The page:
“Do you like what I did with the flies?”
“I feel depressed.”
“No, not about your work, about my life. My best friend’s in a coma; I have no one to talk to anymore.”
It was nice that she missed me—that I was being talked about—(that I could listen in). Brad rolled his eyes though:
“Well, you can talk to her… She might even be able to hear you? They say that, about coma patients.” (So true!)
“It’s not the same. She doesn’t seem to listen at all.”
“She never did.”
“How would you know? You hardly met Jonah.”
“I just remember you saying, “Don’t take all that Xanax, it’s bad for you,” and she didn’t listen. All I know about Jonah is that she didn’t listen.”
“She said she knew what she was doing. She said it would save her career.”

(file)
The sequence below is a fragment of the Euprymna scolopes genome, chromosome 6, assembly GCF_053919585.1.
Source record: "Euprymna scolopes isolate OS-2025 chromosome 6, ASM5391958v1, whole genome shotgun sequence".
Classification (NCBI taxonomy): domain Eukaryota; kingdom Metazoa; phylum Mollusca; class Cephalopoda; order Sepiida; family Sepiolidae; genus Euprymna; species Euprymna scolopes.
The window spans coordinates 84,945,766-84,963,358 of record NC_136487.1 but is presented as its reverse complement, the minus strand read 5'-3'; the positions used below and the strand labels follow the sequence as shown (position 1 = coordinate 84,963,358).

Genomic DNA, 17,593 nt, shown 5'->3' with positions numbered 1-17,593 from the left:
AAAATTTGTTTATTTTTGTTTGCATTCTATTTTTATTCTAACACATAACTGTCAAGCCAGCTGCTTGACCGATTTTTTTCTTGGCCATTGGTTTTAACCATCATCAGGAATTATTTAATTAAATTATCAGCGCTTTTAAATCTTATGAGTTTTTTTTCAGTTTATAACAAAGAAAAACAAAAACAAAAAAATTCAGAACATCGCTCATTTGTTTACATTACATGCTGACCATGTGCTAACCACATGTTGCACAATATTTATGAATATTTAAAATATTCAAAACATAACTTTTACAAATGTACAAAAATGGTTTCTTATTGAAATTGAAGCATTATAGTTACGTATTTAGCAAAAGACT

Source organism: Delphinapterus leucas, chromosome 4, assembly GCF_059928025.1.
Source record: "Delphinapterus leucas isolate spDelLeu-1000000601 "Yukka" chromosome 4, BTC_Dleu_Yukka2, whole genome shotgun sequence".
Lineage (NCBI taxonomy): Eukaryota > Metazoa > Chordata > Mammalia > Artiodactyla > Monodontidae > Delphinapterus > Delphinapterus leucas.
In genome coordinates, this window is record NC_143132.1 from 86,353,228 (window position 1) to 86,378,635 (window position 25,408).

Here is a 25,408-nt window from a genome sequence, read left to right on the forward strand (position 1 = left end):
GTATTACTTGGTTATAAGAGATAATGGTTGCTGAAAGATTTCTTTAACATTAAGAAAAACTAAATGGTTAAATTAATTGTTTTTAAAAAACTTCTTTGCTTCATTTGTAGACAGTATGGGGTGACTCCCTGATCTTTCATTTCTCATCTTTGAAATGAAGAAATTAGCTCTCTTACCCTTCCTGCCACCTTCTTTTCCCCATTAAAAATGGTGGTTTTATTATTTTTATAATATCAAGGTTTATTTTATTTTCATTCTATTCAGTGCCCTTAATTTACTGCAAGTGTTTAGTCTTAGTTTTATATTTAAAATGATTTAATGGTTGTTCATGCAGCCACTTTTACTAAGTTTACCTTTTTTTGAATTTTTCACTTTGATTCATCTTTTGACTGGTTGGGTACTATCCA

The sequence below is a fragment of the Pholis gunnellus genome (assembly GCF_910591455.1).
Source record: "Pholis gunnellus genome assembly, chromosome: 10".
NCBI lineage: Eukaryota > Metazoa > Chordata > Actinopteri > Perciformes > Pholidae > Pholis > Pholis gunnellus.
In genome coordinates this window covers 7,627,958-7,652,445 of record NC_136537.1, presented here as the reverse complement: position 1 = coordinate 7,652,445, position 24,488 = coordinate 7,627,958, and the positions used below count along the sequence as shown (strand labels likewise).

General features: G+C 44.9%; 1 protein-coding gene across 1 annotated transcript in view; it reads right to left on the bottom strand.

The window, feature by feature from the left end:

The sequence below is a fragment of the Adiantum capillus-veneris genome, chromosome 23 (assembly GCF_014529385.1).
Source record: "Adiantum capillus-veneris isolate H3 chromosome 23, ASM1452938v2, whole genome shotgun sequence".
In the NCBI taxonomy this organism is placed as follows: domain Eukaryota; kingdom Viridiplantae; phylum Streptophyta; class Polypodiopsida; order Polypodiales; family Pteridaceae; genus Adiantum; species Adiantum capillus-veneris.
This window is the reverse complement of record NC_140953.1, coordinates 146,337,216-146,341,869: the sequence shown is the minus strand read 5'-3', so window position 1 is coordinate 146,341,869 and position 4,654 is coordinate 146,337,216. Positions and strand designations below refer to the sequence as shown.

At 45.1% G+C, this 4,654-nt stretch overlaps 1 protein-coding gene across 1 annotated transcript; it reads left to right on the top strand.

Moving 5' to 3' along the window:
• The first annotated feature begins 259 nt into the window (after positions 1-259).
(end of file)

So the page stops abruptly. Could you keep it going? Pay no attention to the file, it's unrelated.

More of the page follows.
“And she didn’t listen when you told her she was crazy?”
“I didn’t tell her that.”
She implied it, though. And a bunch of other people questioned my sanity when I said that being unconscious in an art gallery would be an interesting metaphor, a 3D Portrait of the Artist, a non-revival of the nineties.
I should have known myself, anyway, that not only was this a risky idea, but it made little sense. We were all so used to thinking of titles that sounded interesting, and then building artworks around them that didn’t actually fit, or make any sense, that I forgot to focus on concise ideas and execution. And we were all so used to flirting with death with each repetitive bender, that risking life for art seemed funny rather than morbid—laughing at death rather than willingly succumbing to it.
I suppose it would have been helpful if someone had actually, seriously, taken me aside and said: “Don’t risk your life for bad art. It’s not worth it.” But I was determined and stubborn, and I can’t blame any of them for this situation I got myself into.
When the gallery realized I was unconscious beyond my own control (or theirs), they called for an ambulance—and then had to cancel the public opening of “Art Disease” when the hospital said I’d fallen into a coma.